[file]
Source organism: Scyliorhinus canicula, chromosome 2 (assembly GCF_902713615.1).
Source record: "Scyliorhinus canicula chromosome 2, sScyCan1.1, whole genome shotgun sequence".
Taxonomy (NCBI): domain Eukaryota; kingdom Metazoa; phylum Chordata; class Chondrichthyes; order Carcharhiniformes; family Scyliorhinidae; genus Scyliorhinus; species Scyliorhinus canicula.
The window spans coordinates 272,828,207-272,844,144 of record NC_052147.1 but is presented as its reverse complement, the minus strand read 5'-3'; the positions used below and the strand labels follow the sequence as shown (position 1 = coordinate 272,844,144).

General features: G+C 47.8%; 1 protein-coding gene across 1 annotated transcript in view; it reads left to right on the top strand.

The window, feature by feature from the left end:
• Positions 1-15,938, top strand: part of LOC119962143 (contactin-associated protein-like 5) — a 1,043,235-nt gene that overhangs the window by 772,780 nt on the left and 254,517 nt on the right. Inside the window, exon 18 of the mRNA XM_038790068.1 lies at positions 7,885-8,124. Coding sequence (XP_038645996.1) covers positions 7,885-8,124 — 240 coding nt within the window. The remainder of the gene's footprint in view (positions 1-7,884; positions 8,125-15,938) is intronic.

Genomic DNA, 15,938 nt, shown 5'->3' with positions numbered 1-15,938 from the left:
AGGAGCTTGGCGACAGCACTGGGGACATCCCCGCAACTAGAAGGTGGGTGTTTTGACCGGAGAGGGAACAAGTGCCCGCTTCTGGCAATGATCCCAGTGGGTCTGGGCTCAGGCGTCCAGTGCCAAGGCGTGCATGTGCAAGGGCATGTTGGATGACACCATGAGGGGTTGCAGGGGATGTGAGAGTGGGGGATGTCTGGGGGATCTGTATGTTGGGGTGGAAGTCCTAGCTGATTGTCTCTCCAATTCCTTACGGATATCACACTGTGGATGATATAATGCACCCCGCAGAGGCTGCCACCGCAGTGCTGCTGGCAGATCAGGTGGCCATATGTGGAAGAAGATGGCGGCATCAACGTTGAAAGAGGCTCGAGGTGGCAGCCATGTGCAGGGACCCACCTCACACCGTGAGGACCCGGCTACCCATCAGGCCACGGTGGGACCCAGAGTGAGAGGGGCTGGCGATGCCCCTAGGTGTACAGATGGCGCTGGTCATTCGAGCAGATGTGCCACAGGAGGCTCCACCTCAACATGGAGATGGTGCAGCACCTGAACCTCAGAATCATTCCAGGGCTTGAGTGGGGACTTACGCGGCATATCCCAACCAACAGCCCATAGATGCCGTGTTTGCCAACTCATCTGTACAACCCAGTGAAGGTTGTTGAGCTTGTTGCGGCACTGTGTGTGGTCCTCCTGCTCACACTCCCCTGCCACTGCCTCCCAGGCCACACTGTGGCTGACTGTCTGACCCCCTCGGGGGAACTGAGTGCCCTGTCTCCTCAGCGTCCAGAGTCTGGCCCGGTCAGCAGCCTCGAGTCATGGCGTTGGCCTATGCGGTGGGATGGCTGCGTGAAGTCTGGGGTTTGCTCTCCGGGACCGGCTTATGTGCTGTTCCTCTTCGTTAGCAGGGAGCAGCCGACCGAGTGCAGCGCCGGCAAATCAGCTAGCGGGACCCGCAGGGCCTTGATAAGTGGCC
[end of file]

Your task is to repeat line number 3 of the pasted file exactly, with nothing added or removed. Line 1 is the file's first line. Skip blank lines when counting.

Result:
Taxonomy (NCBI): domain Eukaryota; kingdom Metazoa; phylum Chordata; class Chondrichthyes; order Carcharhiniformes; family Scyliorhinidae; genus Scyliorhinus; species Scyliorhinus canicula.